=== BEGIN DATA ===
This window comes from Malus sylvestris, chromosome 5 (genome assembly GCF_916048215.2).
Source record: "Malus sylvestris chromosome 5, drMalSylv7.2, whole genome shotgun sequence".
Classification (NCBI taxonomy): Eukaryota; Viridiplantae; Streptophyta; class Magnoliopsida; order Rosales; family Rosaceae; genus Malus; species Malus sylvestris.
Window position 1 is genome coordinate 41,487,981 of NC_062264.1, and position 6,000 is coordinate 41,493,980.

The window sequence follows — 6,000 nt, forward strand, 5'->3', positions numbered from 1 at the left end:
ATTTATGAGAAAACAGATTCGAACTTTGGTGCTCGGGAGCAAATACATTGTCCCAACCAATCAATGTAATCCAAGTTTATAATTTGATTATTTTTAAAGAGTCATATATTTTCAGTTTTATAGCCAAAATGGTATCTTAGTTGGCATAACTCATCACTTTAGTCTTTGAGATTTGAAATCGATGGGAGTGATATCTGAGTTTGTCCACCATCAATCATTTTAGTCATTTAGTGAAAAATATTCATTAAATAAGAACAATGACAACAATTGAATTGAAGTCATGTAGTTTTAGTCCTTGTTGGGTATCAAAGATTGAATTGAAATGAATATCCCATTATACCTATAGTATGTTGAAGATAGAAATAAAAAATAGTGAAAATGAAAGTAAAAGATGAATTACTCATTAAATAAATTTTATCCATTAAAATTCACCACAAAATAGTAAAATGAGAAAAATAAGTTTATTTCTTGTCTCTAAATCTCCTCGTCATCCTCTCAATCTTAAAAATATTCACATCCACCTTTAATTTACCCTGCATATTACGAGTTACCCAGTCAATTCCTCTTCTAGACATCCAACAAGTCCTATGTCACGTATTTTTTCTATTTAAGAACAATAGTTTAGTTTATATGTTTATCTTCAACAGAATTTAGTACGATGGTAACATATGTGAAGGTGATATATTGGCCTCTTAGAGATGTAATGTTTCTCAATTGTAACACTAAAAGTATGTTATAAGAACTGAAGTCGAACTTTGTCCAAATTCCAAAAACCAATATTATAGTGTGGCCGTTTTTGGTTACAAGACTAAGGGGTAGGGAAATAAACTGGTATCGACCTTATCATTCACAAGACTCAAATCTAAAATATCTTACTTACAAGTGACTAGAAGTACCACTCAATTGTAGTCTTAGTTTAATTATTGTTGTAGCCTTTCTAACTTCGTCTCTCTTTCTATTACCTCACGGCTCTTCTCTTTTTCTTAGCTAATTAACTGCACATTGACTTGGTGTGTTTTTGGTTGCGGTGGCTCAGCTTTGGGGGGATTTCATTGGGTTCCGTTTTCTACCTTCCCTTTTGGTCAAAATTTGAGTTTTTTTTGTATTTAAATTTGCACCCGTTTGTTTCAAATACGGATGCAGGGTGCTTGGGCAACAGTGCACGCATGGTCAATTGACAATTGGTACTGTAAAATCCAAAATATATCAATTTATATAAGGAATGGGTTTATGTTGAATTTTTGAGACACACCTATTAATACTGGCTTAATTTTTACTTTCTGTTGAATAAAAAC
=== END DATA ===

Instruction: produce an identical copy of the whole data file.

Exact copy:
This window comes from Malus sylvestris, chromosome 5 (genome assembly GCF_916048215.2).
Source record: "Malus sylvestris chromosome 5, drMalSylv7.2, whole genome shotgun sequence".
Classification (NCBI taxonomy): Eukaryota; Viridiplantae; Streptophyta; class Magnoliopsida; order Rosales; family Rosaceae; genus Malus; species Malus sylvestris.
Window position 1 is genome coordinate 41,487,981 of NC_062264.1, and position 6,000 is coordinate 41,493,980.

The window sequence follows — 6,000 nt, forward strand, 5'->3', positions numbered from 1 at the left end:
ATTTATGAGAAAACAGATTCGAACTTTGGTGCTCGGGAGCAAATACATTGTCCCAACCAATCAATGTAATCCAAGTTTATAATTTGATTATTTTTAAAGAGTCATATATTTTCAGTTTTATAGCCAAAATGGTATCTTAGTTGGCATAACTCATCACTTTAGTCTTTGAGATTTGAAATCGATGGGAGTGATATCTGAGTTTGTCCACCATCAATCATTTTAGTCATTTAGTGAAAAATATTCATTAAATAAGAACAATGACAACAATTGAATTGAAGTCATGTAGTTTTAGTCCTTGTTGGGTATCAAAGATTGAATTGAAATGAATATCCCATTATACCTATAGTATGTTGAAGATAGAAATAAAAAATAGTGAAAATGAAAGTAAAAGATGAATTACTCATTAAATAAATTTTATCCATTAAAATTCACCACAAAATAGTAAAATGAGAAAAATAAGTTTATTTCTTGTCTCTAAATCTCCTCGTCATCCTCTCAATCTTAAAAATATTCACATCCACCTTTAATTTACCCTGCATATTACGAGTTACCCAGTCAATTCCTCTTCTAGACATCCAACAAGTCCTATGTCACGTATTTTTTCTATTTAAGAACAATAGTTTAGTTTATATGTTTATCTTCAACAGAATTTAGTACGATGGTAACATATGTGAAGGTGATATATTGGCCTCTTAGAGATGTAATGTTTCTCAATTGTAACACTAAAAGTATGTTATAAGAACTGAAGTCGAACTTTGTCCAAATTCCAAAAACCAATATTATAGTGTGGCCGTTTTTGGTTACAAGACTAAGGGGTAGGGAAATAAACTGGTATCGACCTTATCATTCACAAGACTCAAATCTAAAATATCTTACTTACAAGTGACTAGAAGTACCACTCAATTGTAGTCTTAGTTTAATTATTGTTGTAGCCTTTCTAACTTCGTCTCTCTTTCTATTACCTCACGGCTCTTCTCTTTTTCTTAGCTAATTAACTGCACATTGACTTGGTGTGTTTTTGGTTGCGGTGGCTCAGCTTTGGGGGGATTTCATTGGGTTCCGTTTTCTACCTTCCCTTTTGGTCAAAATTTGAGTTTTTTTTGTATTTAAATTTGCACCCGTTTGTTTCAAATACGGATGCAGGGTGCTTGGGCAACAGTGCACGCATGGTCAATTGACAATTGGTACTGTAAAATCCAAAATATATCAATTTATATAAGGAATGGGTTTATGTTGAATTTTTGAGACACACCTATTAATACTGGCTTAATTTTTACTTTCTGTTGAATAAAAAC